Visitors are greeted by the neon blue light that reads “Open,” the good-natured size of the building on the corner of West 5th Avenue and Blair Boulevard and the many plants surrounding the interior with all sorts of green hues. Then, there are the windows that don’t box in, but instead welcome those from the outside and the smell of coffee and pastries that can be smelled from at least two blocks down. The noise of the Whiteaker neighborhood comes in and out from all forks and bends of the road. The baristas make the place feel bigger as they serve you. The owners, Jane Espirian and Alex Newton, have a chemistry. The Glass House, or Glass House Coffee Bar, is a cozy spot not to be overlooked: a place that feels warm and familiar, a place to have your morning fix.
The story begins with Steve Mertz, owner of Tacovore, a restaurant next to Glass House serving specialty tacos and mixed tequila drinks. Before pandemic times, Mertz was the owner of Glass House Coffee — running both businesses from the ground up and managing a team of waiters and baristas for close to seven years. However, once COVID-19 cases started to appear and rules were implemented, Mertz closed The Glass House for about eight months.
In comes Jane Espirian, who, in the summer of 2016, was a college graduate from LA and traveled up to visit a friend in Eugene. Before she knew it, a year went by, and she’s now invested in the “Emerald City” and made the move up to Eugene. She worked as a barista in the downtown area of Eugene. In spring of 2019, she began to work for Mertz at the Glass House.
Around the same time comes Alex Newton, who moved to Eugene from Houston, Texas, and the two begin a professional relationship that will put them on the threshold of the coffee business in Eugene. “We have an eerie balance of strengths and weaknesses,” Espirian said about Newton.
Because of the pandemic and the Glass House being temporarily closed, Espirian heard Mertz was considering shutting down the Glass House all together and leasing the building to another business. After much consideration, Espirian and Newton decided to get the LCC rights to Glass House Coffee. Having worked together close to six years and knowing the business for almost a decade, they took a chance and moved forward. They kept the place intact and brought in new ideas to the kitchen that may have helped Glass House run during those uncertain times.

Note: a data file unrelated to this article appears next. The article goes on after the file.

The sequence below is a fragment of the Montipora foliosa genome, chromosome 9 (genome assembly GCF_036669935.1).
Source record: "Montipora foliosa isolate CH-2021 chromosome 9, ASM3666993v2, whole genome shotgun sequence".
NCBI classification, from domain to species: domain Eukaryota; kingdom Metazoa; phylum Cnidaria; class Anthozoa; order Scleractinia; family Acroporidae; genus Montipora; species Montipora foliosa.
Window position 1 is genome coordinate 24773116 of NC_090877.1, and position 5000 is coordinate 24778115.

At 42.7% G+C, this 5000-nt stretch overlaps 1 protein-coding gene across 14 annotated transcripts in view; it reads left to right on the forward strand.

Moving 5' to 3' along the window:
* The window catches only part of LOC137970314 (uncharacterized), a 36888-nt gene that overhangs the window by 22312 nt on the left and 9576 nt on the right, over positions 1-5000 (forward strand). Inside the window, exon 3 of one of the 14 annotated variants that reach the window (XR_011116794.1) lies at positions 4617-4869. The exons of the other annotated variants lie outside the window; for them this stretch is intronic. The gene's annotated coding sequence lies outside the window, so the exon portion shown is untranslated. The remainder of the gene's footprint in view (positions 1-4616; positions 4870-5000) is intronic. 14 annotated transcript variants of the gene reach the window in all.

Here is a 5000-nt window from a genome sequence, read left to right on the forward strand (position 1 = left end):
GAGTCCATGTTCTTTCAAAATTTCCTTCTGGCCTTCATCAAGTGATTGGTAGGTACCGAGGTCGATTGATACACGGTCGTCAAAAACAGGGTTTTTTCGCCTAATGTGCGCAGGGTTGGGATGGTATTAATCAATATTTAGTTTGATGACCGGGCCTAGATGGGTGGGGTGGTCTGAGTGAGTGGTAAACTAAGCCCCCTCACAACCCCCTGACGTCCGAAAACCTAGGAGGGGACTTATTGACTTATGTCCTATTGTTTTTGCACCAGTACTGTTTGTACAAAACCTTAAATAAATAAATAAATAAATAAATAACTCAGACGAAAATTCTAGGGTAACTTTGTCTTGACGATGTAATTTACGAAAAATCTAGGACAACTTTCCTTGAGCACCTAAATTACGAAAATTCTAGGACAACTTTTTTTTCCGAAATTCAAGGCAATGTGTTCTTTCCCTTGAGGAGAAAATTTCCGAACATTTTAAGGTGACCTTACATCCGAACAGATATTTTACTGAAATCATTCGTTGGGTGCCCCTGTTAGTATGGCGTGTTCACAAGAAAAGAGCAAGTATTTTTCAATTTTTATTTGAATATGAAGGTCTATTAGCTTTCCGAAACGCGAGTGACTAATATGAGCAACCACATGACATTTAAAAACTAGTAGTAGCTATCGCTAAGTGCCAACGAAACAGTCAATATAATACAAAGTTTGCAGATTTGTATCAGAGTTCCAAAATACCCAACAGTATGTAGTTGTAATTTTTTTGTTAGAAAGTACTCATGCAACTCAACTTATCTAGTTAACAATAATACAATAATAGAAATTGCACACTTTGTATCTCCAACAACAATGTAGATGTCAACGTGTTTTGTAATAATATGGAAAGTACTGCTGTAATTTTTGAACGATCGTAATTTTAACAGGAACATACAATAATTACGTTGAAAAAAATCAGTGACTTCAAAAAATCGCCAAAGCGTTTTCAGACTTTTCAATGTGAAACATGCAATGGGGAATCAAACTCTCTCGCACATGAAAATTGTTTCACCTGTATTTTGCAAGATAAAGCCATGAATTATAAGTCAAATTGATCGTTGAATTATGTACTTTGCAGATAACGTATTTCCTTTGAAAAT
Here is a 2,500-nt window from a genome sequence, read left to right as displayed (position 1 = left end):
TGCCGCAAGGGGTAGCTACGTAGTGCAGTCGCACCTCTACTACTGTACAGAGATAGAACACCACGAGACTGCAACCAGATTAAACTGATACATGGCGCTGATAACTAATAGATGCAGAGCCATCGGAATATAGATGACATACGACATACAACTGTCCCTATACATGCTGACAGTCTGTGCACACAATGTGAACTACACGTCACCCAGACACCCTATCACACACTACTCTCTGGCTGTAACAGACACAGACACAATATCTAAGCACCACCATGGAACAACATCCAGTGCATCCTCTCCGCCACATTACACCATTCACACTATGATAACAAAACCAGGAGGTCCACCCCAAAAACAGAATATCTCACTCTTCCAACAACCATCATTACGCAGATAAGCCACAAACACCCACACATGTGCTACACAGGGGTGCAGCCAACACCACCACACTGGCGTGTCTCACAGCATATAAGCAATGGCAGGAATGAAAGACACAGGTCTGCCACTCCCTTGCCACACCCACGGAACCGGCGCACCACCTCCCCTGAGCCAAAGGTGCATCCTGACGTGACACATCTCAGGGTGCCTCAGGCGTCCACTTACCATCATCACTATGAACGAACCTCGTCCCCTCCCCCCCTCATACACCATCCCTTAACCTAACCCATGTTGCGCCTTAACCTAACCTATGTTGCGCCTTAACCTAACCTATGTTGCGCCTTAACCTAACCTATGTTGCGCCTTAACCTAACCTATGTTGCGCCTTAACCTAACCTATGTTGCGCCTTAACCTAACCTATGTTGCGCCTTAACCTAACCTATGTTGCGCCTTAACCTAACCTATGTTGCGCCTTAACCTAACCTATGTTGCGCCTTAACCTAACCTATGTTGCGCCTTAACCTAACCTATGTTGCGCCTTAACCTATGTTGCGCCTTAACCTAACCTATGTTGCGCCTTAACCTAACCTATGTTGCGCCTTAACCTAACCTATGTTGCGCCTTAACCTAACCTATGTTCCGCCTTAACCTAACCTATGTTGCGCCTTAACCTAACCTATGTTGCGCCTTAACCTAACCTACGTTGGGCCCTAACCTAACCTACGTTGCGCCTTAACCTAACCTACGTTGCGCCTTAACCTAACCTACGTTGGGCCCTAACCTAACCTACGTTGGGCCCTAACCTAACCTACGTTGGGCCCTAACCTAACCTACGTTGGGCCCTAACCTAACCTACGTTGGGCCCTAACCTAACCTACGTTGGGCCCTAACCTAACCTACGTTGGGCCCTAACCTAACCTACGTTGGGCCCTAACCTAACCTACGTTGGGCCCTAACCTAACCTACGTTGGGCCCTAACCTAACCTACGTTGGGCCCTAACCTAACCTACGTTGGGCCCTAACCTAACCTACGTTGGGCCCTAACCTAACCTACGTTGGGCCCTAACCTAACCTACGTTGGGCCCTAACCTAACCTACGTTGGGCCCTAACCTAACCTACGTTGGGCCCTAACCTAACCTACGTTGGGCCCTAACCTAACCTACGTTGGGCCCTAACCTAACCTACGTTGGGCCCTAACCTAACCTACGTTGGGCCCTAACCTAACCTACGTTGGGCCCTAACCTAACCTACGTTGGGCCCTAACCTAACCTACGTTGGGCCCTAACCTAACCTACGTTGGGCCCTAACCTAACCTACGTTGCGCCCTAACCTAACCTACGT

“We didn’t know what to expect… you don’t know how much something is considered essential, and we learned pretty quickly that coffee is essential, even through COVID,” Espirian said. She said people want socialization in a time where that’s difficult to attain, and they provide a service for both workers and customers.
With six baristas working the shop and four bakers running the line, these two entrepreneurs have brought out the chisels for the future of coffee makers. They buy their coffee from Radiant Coffee Roasters, a one-man operation Newton runs in Portland, and purchase coffee beans from farmers around the world. Espirian and her team of bakers start from scratch making in-house pastries every morning, alongside soups and dishes that fit well for any season.
This dynamic team connects incredibly with the generation of educators, artists and community influencers they serve coffee to. The Whiteaker neighborhood, which is not in the main part of Eugene, is still a central and important location of the city. It serves as a middle part of the town that brings in people from other parts of Eugene. There is Head Start of Lane County just past the train tracks, local businesses like Ninkasi Brewery or Slice Pizzeria all in the area.
When I first walked in, I was greeted by barista Evelyn Tedrick, who made me a special drink of her choice. “This is going to test me as a barista,” Tedrick said as she fumbled the words and crafted the hot drink. In the end, a work of art is made: a pumpkin latte with cardamom, caramel and a splash of milk. With this drink, I bid a farewell ode to coffee until we meet again.
Coffees range from pumpkin spiced lattes to traditional cappuccinos, eight to 16 ounces, and all cost about $2.50 to $3.50; it’s an incredibly reasonable price. Not to mention this month’s special of Butternut Squash soup, which pairs well with the autumn season. Biscuits and gravy with vegan and meat options, quiches, bagels and a lot of other delicious items are just a few of the treats that Espirian and her team come up with.
Glass House coffee, open from 7 a.m.-4 p.m., is a place that’s not only here to stay, but to remind us that from small places comes something much bigger.